Do you have a secret, one you have had for most of your life? One you have never discussed with anyone – no I don’t suppose you do, lucky you. For most of my life I’ve harboured a secret, one that brought me deep shame whenever I thought of it and restricted the way I conducted my life.
Still better late than never, I am a true believer that the universe always has my back so in my past year – my year of magical thinking as I have come to call it – I was given the opportunity to address this shame and work through it, and hey it must have worked because here I am today ready to share it with the whole world, well the blogosphere which is tantamount to the same thing these days.
‘Hi my name is Reena and I have suffered from a food phobia for most of my life.’ My specific manifestation was a phobia of fruit, more accurately a fear of the texture and smell of fruit. You know in Star Wars Part IV when Luke, Leia and Han Solo are stuck in the garbage compactor, I think of that as my worst nightmare only with it being packed with fruit.
Now, I know that for you the reader this revelation will hold some element of disbelief even sound completely laughable, but to me it has been debilitating to an extent. Most phobias have a backstory I don’t know mine because for as long as I can remember I’ve had it, as a child I remember crying and – drama queen that I am – threatening to jump over the balcony on being told I had to eat a piece of fruit. I’m not entirely sure there is a moment in time that started it all because as I got older I came to know that two other family members (one of whom is my brother) suffer their own food phobias.
I grew up with this ‘secret’ and it was a secret in that I never told anyone not even family, obviously they knew I wouldn’t eat it but they attributed that to me not liking it. No one has ever known that for me to touch fruit gives me great anxiety and leads me to washing make that scrubbing my hands immediately. Even the smell or being in the same room as it could cause panic in my mind. To make it more bizarre not all fruits were equal. Some I am even okay to eat – as long as I never touched it with my hands – I could happily eat diced watermelon or apple pie with a fork. I won’t go into a breakdown of every fruit and the degree with which it freaked me out but the absolutely worst for me (still) is an orange, I am unable to look at it, smell it let alone touch it or put it in my mouth (the colour has only recently become bearable to look at). But lemons are totally fine in fact they are my favourite fruit. Not making sense – welcome to my world.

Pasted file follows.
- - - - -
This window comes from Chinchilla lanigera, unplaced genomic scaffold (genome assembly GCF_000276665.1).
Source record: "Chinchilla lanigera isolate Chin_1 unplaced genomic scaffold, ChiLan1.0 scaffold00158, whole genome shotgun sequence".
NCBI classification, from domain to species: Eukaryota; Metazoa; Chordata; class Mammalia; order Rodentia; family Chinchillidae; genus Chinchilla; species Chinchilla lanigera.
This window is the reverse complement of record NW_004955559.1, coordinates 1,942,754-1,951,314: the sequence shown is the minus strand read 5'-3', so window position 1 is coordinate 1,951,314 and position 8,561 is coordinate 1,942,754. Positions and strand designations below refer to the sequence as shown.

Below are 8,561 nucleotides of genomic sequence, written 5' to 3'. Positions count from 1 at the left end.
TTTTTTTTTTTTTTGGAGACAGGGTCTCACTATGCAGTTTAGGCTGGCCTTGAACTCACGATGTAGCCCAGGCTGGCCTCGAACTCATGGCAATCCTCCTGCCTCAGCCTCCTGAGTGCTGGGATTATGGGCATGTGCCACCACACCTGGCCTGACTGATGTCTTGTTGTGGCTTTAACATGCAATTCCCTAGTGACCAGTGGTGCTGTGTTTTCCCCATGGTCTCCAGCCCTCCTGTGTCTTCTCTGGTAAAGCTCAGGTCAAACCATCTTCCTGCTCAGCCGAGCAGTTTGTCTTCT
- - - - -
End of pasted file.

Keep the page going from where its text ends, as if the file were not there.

With eating being such a social activity, my phobia has restricted me when it came to cooking for others, eating out and even food conversations. Of course I never admitted my problem, for admitting would for all intents and purposes make me the object of ridicule, saying I was scared of spiders (which I’m not) is more preferable than saying I am scared of fruit but also how could I admit to something I didn’t understand myself; so to make life easier on occasion I would say I was allergic but mostly especially with my close friends and family I was just known as a fussy eater. One of my oldest friends told me recently I was always a nightmare to eat out with. Not the nicest thing to hear even if it is true.
So I continued to live with this in silence until a few years ago, when late one night at work I heard a kerfuffle at the other end of the office and upon investigation I learnt that some co-workers were playing a trick on a colleague due to her phobia of fruit. Seeing the panic in her face was all I needed, to know that I had found a kindred spirit. That night for the first time ever I was able to speak freely about my fear. Until this night this person and I barely knew each other but since that night we have become friends, whenever we meet up we joke about our connection and I have to say she is one of my best eating out buddies. Knowing that there was someone else in this world like me made me braver at broaching it with others in my life. It was like ‘I’m not such a freak, there are others like me too’ and yet it still never occurred to me to seek help or even consult the internet until the opportunity fell into my lap when I was in therapy last year.
During my time in therapy I was introduced to an nutritionist and together we worked on helping me to conquer¹ my food aversion phobia – because that is what it is called. Many people suffer from a degree of food aversion phobia; I used to go out with someone who detested coriander, I know many people who won’t eat peas – sometimes these will be fads or like mine last a lifetime. It is when it affects the quality of life that it becomes a problem. I haven’t gone into health implications because it is only since I’ve understood my phobia that I have been able to start living a more healthier lifestyle. Before just hearing how I must eat five a day would make me cringe now I’m planning meals to include my five a day.
I have worked and am still working very hard to overcome this phobia, I must have I just wrote about it; and while I’m not ready to drink a glass of OJ just yet, I will quite happily dig into a bowl of cherries and that my friends is what you call progress.
¹the programme I am on was especially designed for me (it involved goal setting, reprogramming my brain, visualisation and working to achieve those goals in a comfortable environment). It is on going.